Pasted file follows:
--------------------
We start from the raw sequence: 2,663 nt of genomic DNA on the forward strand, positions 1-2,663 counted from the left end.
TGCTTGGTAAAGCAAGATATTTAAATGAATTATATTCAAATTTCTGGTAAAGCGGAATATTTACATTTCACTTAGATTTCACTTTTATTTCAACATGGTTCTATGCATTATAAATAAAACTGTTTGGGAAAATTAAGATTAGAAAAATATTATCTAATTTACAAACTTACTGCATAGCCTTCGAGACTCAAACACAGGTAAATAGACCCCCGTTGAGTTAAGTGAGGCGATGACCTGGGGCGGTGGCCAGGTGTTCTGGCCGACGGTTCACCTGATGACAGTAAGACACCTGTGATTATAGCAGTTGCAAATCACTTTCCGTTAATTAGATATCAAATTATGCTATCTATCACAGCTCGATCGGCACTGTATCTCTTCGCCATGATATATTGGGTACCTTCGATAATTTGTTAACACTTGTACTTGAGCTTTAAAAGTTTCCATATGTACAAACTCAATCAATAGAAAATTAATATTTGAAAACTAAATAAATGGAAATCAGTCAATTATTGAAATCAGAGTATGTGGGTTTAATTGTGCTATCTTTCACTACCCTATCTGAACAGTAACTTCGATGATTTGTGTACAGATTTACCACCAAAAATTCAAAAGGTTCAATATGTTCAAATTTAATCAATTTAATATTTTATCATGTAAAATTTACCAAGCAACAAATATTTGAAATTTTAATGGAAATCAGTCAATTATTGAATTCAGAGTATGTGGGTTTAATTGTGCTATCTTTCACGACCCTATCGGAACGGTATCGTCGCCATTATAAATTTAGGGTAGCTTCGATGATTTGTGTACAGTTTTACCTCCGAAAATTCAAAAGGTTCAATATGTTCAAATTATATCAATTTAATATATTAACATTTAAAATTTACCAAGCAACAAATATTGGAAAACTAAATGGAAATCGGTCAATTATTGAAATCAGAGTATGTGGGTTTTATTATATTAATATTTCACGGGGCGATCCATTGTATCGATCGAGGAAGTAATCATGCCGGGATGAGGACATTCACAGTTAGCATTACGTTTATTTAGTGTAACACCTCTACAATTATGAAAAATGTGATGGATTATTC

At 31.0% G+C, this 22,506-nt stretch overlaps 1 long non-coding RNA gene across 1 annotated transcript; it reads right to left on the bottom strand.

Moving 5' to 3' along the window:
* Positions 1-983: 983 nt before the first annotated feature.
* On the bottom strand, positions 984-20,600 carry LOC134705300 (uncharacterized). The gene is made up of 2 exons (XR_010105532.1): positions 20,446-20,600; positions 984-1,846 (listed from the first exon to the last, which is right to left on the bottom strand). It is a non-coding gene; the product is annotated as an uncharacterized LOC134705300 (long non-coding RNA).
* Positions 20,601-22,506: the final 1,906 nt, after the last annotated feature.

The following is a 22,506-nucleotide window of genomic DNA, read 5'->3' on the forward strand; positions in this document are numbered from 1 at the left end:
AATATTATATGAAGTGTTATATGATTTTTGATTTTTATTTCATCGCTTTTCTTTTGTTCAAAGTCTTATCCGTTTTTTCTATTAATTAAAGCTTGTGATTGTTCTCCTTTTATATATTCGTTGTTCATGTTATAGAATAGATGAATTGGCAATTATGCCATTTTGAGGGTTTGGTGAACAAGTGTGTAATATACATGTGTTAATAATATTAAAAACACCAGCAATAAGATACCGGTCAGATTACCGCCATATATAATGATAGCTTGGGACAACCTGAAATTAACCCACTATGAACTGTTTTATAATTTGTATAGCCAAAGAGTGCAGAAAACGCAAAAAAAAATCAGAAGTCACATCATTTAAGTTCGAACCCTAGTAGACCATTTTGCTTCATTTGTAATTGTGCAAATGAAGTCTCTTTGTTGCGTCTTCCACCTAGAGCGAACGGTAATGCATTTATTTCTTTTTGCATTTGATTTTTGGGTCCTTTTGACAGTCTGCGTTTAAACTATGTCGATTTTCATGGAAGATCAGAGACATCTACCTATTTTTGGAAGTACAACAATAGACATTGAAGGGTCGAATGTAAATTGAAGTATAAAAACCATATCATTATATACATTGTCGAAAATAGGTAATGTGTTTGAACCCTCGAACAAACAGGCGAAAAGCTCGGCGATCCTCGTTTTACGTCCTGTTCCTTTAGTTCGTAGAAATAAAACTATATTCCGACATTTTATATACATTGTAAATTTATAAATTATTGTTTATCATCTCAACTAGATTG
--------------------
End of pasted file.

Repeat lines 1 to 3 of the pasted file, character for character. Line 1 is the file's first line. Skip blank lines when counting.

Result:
We start from the raw sequence: 2,663 nt of genomic DNA on the forward strand, positions 1-2,663 counted from the left end.
TGCTTGGTAAAGCAAGATATTTAAATGAATTATATTCAAATTTCTGGTAAAGCGGAATATTTACATTTCACTTAGATTTCACTTTTATTTCAACATGGTTCTATGCATTATAAATAAAACTGTTTGGGAAAATTAAGATTAGAAAAATATTATCTAATTTACAAACTTACTGCATAGCCTTCGAGACTCAAACACAGGTAAATAGACCCCCGTTGAGTTAAGTGAGGCGATGACCTGGGGCGGTGGCCAGGTGTTCTGGCCGACGGTTCACCTGATGACAGTAAGACACCTGTGATTATAGCAGTTGCAAATCACTTTCCGTTAATTAGATATCAAATTATGCTATCTATCACAGCTCGATCGGCACTGTATCTCTTCGCCATGATATATTGGGTACCTTCGATAATTTGTTAACACTTGTACTTGAGCTTTAAAAGTTTCCATATGTACAAACTCAATCAATAGAAAATTAATATTTGAAAACTAAATAAATGGAAATCAGTCAATTATTGAAATCAGAGTATGTGGGTTTAATTGTGCTATCTTTCACTACCCTATCTGAACAGTAACTTCGATGATTTGTGTACAGATTTACCACCAAAAATTCAAAAGGTTCAATATGTTCAAATTTAATCAATTTAATATTTTATCATGTAAAATTTACCAAGCAACAAATATTTGAAATTTTAATGGAAATCAGTCAATTATTGAATTCAGAGTATGTGGGTTTAATTGTGCTATCTTTCACGACCCTATCGGAACGGTATCGTCGCCATTATAAATTTAGGGTAGCTTCGATGATTTGTGTACAGTTTTACCTCCGAAAATTCAAAAGGTTCAATATGTTCAAATTATATCAATTTAATATATTAACATTTAAAATTTACCAAGCAACAAATATTGGAAAACTAAATGGAAATCGGTCAATTATTGAAATCAGAGTATGTGGGTTTTATTATATTAATATTTCACGGGGCGATCCATTGTATCGATCGAGGAAGTAATCATGCCGGGATGAGGACATTCACAGTTAGCATTACGTTTATTTAGTGTAACACCTCTACAATTATGAAAAATGTGATGGATTATTC

At 31.0% G+C, this 22,506-nt stretch overlaps 1 long non-coding RNA gene across 1 annotated transcript; it reads right to left on the bottom strand.